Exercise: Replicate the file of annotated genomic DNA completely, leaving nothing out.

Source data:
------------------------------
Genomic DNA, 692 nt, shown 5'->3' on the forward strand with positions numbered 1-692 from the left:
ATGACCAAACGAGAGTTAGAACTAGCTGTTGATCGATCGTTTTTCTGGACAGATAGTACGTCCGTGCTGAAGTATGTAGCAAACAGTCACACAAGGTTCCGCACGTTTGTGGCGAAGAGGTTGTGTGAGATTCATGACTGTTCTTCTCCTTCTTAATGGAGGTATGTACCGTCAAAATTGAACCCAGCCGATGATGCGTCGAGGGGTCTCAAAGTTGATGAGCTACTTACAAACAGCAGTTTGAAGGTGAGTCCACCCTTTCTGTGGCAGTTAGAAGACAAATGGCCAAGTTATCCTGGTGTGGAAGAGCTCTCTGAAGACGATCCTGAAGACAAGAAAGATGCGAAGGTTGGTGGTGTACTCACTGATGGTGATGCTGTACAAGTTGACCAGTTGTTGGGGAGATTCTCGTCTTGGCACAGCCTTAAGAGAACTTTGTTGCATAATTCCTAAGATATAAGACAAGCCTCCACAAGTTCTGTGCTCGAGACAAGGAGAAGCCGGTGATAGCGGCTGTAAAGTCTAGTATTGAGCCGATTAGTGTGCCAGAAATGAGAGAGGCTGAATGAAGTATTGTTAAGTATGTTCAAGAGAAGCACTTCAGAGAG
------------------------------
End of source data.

Genomic DNA, 692 nt, shown 5'->3' on the forward strand with positions numbered 1-692 from the left:
ATGACCAAACGAGAGTTAGAACTAGCTGTTGATCGATCGTTTTTCTGGACAGATAGTACGTCCGTGCTGAAGTATGTAGCAAACAGTCACACAAGGTTCCGCACGTTTGTGGCGAAGAGGTTGTGTGAGATTCATGACTGTTCTTCTCCTTCTTAATGGAGGTATGTACCGTCAAAATTGAACCCAGCCGATGATGCGTCGAGGGGTCTCAAAGTTGATGAGCTACTTACAAACAGCAGTTTGAAGGTGAGTCCACCCTTTCTGTGGCAGTTAGAAGACAAATGGCCAAGTTATCCTGGTGTGGAAGAGCTCTCTGAAGACGATCCTGAAGACAAGAAAGATGCGAAGGTTGGTGGTGTACTCACTGATGGTGATGCTGTACAAGTTGACCAGTTGTTGGGGAGATTCTCGTCTTGGCACAGCCTTAAGAGAACTTTGTTGCATAATTCCTAAGATATAAGACAAGCCTCCACAAGTTCTGTGCTCGAGACAAGGAGAAGCCGGTGATAGCGGCTGTAAAGTCTAGTATTGAGCCGATTAGTGTGCCAGAAATGAGAGAGGCTGAATGAAGTATTGTTAAGTATGTTCAAGAGAAGCACTTCAGAGAG